Federal Judges Strikes Age Restrictions for Plan B Over the Counter
U.S. District Judge Edward Korman ruled on Friday morning that the morning-after-pill or "Plan B" must be made available over the counter for any girl, regardless of her age. The decision comes as part of a lawsuit against the federal Food and Drug Administration (FDA) by reproductive rights organizations to remove the age and sales restrictions on emergency contraception.
Judge Korman stated in his opinion that the FDA's refusal to lift restrictions was "arbitrary, capricious, and unreasonable." "More than 12 years have passed since the citizen petition was filed and 8 years since this lawsuit commenced," the judge wrote. "The F.D.A. has engaged in intolerable delays in processing the petition. Indeed, it could accurately be described as an administrative agency filibuster." He continued, "The plaintiffs should not be forced to endure, nor should the agency's misconduct be rewarded by, an exercise that permits the F.D.A. to engage in further delay and obstruction." He ordered the FDA to lift any age and sales restrictions on Plan B within 30 days.
Nancy Northrup of the Center for Reproductive Rights applauded the judge's decision: "Women all over the country will no longer face arbitrary delays and barriers just to get emergency contraception," she said.
Media Resources: CBS 4/5/2013; New York Times 4/5/2013; Reuters 4/5/2013
8/28/2015 Alaska Court Protects Abortion Access for Low-Income Women - The Alaska Superior Court struck down a state law yesterday that would have severely limited abortion access for low-income women in Alaska.
The state's Superior Court also struck down a Department of Health and Social Services regulation that placed narrow specifications on Medicaid coverage for abortions, requiring that Medicaid-funded abortions be determined by a physician to be "medically necessary." Last year, the Center for Reproductive Rights, the American Civil Liberties Union, and Planned Parenthood sued on behalf of the Planned Parenthood of the Great Northwest, claiming that the narrow definition of "medically necessary" arbitrarily established conditions designed to restrict the ability of low-income women to access abortion services.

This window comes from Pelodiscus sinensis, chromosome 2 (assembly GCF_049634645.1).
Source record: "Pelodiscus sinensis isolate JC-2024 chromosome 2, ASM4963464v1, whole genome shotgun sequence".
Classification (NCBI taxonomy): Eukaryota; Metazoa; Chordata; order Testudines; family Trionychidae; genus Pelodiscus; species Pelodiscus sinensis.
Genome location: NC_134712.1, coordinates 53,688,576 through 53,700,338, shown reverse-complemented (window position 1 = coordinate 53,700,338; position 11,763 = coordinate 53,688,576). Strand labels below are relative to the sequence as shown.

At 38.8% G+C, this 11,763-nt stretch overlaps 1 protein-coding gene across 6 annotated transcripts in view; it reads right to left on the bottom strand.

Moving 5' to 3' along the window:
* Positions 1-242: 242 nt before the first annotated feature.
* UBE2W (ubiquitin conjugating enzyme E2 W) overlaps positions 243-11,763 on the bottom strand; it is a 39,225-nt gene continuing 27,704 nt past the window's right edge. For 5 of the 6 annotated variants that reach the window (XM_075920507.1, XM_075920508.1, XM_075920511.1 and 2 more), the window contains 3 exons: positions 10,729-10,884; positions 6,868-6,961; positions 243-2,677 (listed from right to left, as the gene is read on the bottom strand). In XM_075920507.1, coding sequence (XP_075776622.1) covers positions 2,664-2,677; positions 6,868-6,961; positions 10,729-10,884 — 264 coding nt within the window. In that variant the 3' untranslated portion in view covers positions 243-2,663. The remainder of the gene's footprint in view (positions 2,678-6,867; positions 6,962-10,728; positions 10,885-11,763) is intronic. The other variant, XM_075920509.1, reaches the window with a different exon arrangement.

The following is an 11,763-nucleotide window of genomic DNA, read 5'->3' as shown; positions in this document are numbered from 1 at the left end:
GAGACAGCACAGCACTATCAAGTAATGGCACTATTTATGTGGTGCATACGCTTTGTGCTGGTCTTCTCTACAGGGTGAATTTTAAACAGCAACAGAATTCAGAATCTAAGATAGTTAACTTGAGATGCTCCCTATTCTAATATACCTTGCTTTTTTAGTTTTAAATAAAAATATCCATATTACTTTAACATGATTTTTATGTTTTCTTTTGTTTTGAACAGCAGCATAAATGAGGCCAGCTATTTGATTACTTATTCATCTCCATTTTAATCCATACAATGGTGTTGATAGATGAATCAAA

The law was temporarily blocked last July by an Alaskan state court judge.
Superior Court Judge John Suddock ordered yesterday that the state be blocked from implementing this regulation, ruling that it placed an undue burden on low-income women seeking abortion services in Alaska.
"By providing health care to all poor Alaskans except women who need abortions, the challenged regulation violates the state constitutional guarantee of 'equal rights, opportunities, and protection under the law'," the ruling read.
"We applaud the superior court for striing down these cruel restrictions on women's health and rights that violate the Alaska Constitution," said Chris Charbonneau, CEO of Planned Parenthood of the Great Northwest and the Hawaiian Islands. . . .
8/26/2015 Saudi Women Prepare to Vote for the First Time - The fight for gender equality is making slow but notable progress in Saudi Arabia, where women will be allowed to vote for the first time in upcoming December elections.
This shift in Saudi law came in 2011, when a royal decree announced that women would be allowed to vote and run in local elections beginning in December of 2015. . . .